I knew I should have been studying. But I just couldn't bring myself to open the book. The cover was just so heavy against my unwilling hands as they opened the text to chapter 5, the first of two chapters on classroom management (and one of the two major sources of test questions for the upcoming test).
After the initial struggle to actually open the book, things got much easier. Since I am pretty self-actualizing, I know that classroom management is perhaps my weakest point. I am often a kid doormat, and most of the kids realize this (though I do still have a few of them fooled). So, when I realized that the content of the chapter was applicable to me in such a strong way, I was glad to keep reading. If this works for me, how much more will it work when dealing with children? If I present a topic that is meaningful to them, then they are much more likely to pay attention.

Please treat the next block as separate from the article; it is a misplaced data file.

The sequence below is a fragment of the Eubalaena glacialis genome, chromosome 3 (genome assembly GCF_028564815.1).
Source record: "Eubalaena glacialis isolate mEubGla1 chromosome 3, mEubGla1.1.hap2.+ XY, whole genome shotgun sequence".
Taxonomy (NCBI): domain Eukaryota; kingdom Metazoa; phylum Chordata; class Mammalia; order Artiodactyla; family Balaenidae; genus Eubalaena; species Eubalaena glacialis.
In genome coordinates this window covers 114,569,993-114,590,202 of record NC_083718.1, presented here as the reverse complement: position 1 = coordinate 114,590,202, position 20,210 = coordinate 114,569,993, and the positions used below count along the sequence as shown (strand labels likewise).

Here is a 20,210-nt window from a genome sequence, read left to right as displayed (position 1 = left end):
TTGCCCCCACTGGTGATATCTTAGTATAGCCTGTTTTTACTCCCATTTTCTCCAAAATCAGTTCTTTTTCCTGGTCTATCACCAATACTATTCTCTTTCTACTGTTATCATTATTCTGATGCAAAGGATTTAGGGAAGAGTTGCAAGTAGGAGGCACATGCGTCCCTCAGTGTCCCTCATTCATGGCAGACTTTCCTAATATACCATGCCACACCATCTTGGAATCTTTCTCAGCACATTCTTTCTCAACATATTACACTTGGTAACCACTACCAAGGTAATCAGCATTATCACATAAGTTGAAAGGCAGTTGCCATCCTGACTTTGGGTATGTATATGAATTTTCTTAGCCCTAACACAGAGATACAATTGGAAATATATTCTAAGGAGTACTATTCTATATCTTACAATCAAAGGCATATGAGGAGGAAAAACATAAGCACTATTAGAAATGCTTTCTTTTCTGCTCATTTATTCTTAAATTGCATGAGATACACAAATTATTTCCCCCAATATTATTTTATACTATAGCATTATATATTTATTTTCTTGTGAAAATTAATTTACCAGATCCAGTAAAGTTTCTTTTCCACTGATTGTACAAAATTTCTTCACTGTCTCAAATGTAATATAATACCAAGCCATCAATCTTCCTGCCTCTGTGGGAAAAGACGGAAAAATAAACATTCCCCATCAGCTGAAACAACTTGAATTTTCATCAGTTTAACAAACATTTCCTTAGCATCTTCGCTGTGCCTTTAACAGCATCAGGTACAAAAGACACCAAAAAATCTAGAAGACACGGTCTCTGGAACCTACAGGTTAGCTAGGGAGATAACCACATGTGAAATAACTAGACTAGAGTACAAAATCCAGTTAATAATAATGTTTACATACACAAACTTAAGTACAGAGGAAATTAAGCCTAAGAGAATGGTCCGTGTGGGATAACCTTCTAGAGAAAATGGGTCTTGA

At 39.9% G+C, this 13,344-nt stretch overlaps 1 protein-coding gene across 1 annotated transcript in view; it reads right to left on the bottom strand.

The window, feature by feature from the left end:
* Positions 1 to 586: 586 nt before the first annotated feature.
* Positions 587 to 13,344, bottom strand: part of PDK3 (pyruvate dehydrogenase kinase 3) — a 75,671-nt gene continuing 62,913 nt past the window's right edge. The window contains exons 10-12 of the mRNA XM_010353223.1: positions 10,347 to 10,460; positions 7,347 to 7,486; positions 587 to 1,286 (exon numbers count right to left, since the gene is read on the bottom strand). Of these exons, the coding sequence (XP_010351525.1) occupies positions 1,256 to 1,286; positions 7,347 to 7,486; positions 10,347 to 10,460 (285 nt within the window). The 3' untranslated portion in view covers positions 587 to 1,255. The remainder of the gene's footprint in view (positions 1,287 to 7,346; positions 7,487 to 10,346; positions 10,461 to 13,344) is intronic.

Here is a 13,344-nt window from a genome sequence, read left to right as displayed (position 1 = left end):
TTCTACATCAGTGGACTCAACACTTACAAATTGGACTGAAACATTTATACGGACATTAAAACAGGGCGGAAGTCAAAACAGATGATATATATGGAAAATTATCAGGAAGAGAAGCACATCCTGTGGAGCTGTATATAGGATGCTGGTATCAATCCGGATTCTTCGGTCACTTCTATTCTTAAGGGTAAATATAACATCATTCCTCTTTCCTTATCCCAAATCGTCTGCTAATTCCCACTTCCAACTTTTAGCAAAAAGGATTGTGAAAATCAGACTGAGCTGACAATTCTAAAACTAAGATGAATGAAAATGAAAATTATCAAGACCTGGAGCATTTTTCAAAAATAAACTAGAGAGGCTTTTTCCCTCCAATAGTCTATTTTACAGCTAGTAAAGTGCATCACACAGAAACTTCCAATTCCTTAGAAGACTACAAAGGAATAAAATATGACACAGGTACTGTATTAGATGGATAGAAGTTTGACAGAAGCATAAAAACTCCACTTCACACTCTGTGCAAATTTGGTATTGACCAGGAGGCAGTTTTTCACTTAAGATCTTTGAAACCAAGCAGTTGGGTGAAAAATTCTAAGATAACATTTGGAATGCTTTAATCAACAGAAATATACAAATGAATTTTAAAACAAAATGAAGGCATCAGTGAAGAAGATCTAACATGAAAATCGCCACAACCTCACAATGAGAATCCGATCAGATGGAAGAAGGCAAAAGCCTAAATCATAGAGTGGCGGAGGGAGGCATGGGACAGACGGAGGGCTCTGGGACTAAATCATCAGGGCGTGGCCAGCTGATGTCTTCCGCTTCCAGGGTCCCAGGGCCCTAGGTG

I understand the difficulty kids have in doing homework. I sure hated it when I was a kid. I would have preferred watching TV, listening to music, browsing magazines, and of course being creative. But instead, I was stuck reading the same two sentences of a chapter introduction for twenty minutes as I consistently forgot what I'd just read when I came to the period at the end. I feel their pain. But as a teacher, I also realize the importance of independent practice. These solitary moments of using critical thinking and applying new skills and concepts is vital for any student of...anything! Perhaps I can do some things to make homework more interesting for both the kids and myself.